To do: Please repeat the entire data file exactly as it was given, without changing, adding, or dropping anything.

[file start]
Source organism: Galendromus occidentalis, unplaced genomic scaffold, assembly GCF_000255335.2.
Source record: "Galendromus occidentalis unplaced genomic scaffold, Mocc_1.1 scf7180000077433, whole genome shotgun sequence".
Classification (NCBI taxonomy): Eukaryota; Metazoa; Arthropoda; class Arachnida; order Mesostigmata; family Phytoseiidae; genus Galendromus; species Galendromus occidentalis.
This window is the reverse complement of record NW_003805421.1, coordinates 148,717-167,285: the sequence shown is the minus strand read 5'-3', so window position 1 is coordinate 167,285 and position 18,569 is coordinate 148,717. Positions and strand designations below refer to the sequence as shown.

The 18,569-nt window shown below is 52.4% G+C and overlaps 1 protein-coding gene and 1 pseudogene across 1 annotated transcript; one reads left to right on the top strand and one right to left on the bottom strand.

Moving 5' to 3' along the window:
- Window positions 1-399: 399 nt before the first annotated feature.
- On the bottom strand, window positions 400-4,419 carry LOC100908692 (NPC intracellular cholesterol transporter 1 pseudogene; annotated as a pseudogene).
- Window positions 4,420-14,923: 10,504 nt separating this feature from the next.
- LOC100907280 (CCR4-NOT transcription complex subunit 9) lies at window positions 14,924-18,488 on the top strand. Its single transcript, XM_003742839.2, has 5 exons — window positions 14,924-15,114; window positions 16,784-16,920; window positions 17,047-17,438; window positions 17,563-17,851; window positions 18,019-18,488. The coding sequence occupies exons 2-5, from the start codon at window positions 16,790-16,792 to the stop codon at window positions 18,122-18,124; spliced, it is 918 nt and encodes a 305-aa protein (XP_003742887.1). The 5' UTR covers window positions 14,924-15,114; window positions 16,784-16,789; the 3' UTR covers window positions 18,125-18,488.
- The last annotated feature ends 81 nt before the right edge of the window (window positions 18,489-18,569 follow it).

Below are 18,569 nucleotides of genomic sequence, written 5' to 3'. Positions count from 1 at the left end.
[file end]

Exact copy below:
Source organism: Galendromus occidentalis, unplaced genomic scaffold, assembly GCF_000255335.2.
Source record: "Galendromus occidentalis unplaced genomic scaffold, Mocc_1.1 scf7180000077433, whole genome shotgun sequence".
Classification (NCBI taxonomy): Eukaryota; Metazoa; Arthropoda; class Arachnida; order Mesostigmata; family Phytoseiidae; genus Galendromus; species Galendromus occidentalis.
This window is the reverse complement of record NW_003805421.1, coordinates 148,717-167,285: the sequence shown is the minus strand read 5'-3', so window position 1 is coordinate 167,285 and position 18,569 is coordinate 148,717. Positions and strand designations below refer to the sequence as shown.

The 18,569-nt window shown below is 52.4% G+C and overlaps 1 protein-coding gene and 1 pseudogene across 1 annotated transcript; one reads left to right on the top strand and one right to left on the bottom strand.

Moving 5' to 3' along the window:
- Window positions 1-399: 399 nt before the first annotated feature.
- On the bottom strand, window positions 400-4,419 carry LOC100908692 (NPC intracellular cholesterol transporter 1 pseudogene; annotated as a pseudogene).
- Window positions 4,420-14,923: 10,504 nt separating this feature from the next.
- LOC100907280 (CCR4-NOT transcription complex subunit 9) lies at window positions 14,924-18,488 on the top strand. Its single transcript, XM_003742839.2, has 5 exons — window positions 14,924-15,114; window positions 16,784-16,920; window positions 17,047-17,438; window positions 17,563-17,851; window positions 18,019-18,488. The coding sequence occupies exons 2-5, from the start codon at window positions 16,790-16,792 to the stop codon at window positions 18,122-18,124; spliced, it is 918 nt and encodes a 305-aa protein (XP_003742887.1). The 5' UTR covers window positions 14,924-15,114; window positions 16,784-16,789; the 3' UTR covers window positions 18,125-18,488.
- The last annotated feature ends 81 nt before the right edge of the window (window positions 18,489-18,569 follow it).

Below are 18,569 nucleotides of genomic sequence, written 5' to 3'. Positions count from 1 at the left end.